Santa Fe Home Trends
One of the world’s great art cities, Santa Fe is truly a one-of-a-kind locale. Characterized by Pueblo-style architecture, a rich history, and a relatively intimate town atmosphere, this capital city eschews everything you could expect from a state capital. With roots stretching all the way back to 1610, Santa Fe blends Spanish and Mexican culture with Old West influences and Native American heritage, making for a vibrant mix of contributing cultures. With a population of just around 84,000, Santa Fe is relatively small in terms of density, but it’s actually the fourth-largest city in the state of New Mexico. Home prices average around $300,000 to $400,000 depending on where you live in the city. Living closer to the city center demands a premium, but there are affordable suburbs and new construction farther south and in the western reaches of the city. All around you’ll see charming Pueblo-style architecture with unique cacti gardens, but there are more modern and contemporary homes, condos, and townhomes available if the rounded edges and earth tones of a Pueblo-style home aren’t for you.
Santa Fe Attractions
Santa Fe’s thriving arts scene means some of the city’s best attractions are the art museums and galleries. The city is home to the Georgia O’Keeffe Museum and contains over 3,000 pieces from the celebrated artist. There’s also the Museum of International Folk Art to explore and the New Mexico Museum of Art, each with incredible galleries and exhibits that display the work and art of past generations and current artists. You could spend days simply wandering the city, taking in the sites and architecture at places like the Cathedral Basilica of Saint Francis of Assisi. Experience the incredible culinary offering in the squares that surround the cathedral and the downtown area. Locals head to Santa Fe Plaza for the weekly farmers market and annual events, and visitors from all around the state come to Santa Fe for the Burning of Zozobra, also known as Old Man Gloom. The celebration involves the burning of a massive effigy of Zozobra, a signifier of anxiety and gloom, and signals new beginnings for the residents of the city.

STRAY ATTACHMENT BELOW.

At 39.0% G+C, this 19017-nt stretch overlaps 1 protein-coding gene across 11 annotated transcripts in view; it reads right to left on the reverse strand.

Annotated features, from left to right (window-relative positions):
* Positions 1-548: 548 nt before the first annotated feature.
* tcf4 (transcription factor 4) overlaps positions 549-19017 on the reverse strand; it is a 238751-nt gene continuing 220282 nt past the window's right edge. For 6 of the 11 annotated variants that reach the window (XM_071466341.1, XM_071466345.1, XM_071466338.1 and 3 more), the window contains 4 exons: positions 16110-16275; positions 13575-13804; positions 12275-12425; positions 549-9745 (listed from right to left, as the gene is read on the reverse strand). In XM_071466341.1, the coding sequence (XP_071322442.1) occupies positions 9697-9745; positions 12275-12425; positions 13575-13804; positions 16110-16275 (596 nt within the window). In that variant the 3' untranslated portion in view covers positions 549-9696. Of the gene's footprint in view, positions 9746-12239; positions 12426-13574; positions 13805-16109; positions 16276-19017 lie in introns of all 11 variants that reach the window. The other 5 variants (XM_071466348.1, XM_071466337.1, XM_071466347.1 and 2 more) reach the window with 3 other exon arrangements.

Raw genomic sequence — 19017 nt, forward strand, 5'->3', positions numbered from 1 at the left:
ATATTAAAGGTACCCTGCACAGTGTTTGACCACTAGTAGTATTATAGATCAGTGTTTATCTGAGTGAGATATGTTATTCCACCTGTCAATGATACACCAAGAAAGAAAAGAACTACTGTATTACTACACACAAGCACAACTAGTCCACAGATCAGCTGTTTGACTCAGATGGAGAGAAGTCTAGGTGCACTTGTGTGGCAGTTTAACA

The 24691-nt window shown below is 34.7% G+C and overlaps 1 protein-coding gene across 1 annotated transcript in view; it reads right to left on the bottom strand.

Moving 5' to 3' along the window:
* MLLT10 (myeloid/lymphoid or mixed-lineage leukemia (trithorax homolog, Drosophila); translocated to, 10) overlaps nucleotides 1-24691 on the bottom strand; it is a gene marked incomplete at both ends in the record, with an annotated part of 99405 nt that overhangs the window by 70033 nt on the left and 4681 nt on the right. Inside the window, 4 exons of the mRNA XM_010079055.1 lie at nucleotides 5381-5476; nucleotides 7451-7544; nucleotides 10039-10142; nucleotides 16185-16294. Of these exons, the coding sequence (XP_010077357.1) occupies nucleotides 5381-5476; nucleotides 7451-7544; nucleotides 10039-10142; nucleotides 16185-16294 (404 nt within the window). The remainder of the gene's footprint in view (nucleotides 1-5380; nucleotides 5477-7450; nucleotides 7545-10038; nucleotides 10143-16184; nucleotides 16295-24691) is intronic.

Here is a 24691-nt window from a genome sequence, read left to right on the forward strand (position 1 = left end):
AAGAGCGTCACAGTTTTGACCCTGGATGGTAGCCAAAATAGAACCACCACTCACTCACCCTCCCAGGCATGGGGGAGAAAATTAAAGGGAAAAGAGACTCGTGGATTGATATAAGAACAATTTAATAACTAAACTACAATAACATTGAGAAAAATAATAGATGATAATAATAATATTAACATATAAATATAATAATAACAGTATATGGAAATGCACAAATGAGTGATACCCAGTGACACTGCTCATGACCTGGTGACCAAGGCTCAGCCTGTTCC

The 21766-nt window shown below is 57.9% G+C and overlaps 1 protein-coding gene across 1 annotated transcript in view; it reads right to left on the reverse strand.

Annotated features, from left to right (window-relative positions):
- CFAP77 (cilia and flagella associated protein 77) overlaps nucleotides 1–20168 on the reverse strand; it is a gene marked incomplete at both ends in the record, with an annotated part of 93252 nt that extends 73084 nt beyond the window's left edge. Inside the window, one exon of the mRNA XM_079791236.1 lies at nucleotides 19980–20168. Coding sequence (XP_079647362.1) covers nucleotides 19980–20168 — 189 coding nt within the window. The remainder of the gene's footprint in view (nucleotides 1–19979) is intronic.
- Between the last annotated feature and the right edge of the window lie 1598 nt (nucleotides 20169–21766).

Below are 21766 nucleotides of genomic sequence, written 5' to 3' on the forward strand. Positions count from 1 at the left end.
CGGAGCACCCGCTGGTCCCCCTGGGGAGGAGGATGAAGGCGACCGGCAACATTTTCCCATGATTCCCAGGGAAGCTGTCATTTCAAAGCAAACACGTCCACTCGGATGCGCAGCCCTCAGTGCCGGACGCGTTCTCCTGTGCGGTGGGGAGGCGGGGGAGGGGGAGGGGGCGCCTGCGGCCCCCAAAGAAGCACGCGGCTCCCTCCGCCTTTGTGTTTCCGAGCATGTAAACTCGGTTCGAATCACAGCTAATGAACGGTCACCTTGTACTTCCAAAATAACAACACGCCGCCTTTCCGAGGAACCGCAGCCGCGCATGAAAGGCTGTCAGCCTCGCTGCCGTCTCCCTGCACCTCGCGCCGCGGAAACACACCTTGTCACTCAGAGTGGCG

Santa Fe Schools
Schooling in the city of Santa Fe comes courtesy of Santa Fe Public Schools, which operates 28 schools with nearly 13,000 students. With 14 elementary schools, three dedicated middle schools, three high schools, and several community schools that cover grades K-8, there are plenty of options for education. There are also three magnet and technical schools for high school students, including Desert Sage Academy, the Academy for Technology and the Classics, and the Mandela International Magnet School. Those looking for higher education options in Santa Fe will find Saint John’s College, a liberal arts college where students don’t declare a major but instead learn about classical studies, history, politics, and a range of broad subjects that help equip them for their desired career path.
Commuting in Santa Fe
Commuters enjoy a relatively svelte commute time of just around 18 minutes one way in Santa Fe. Interstate 25, Highways 285 and 84, and Route 599 form the major arteries of the city and make travel in any direction a breeze if you travel by car. The city also operates Santa Fe Trails, a relatively comprehensive bus service with stops in and around downtown and to the east and west. A relatively compact cityscape means walking to take care of daily errands or to enjoy the city’s hot spots is doable, and there is some biking infrastructure to make sure cyclists can commute around the city with relative ease. The Santa Fe Regional Airport lies just 14 miles west of the city center, but those in the western suburbs will only have to drive 10 to 15 minutes to catch a flight.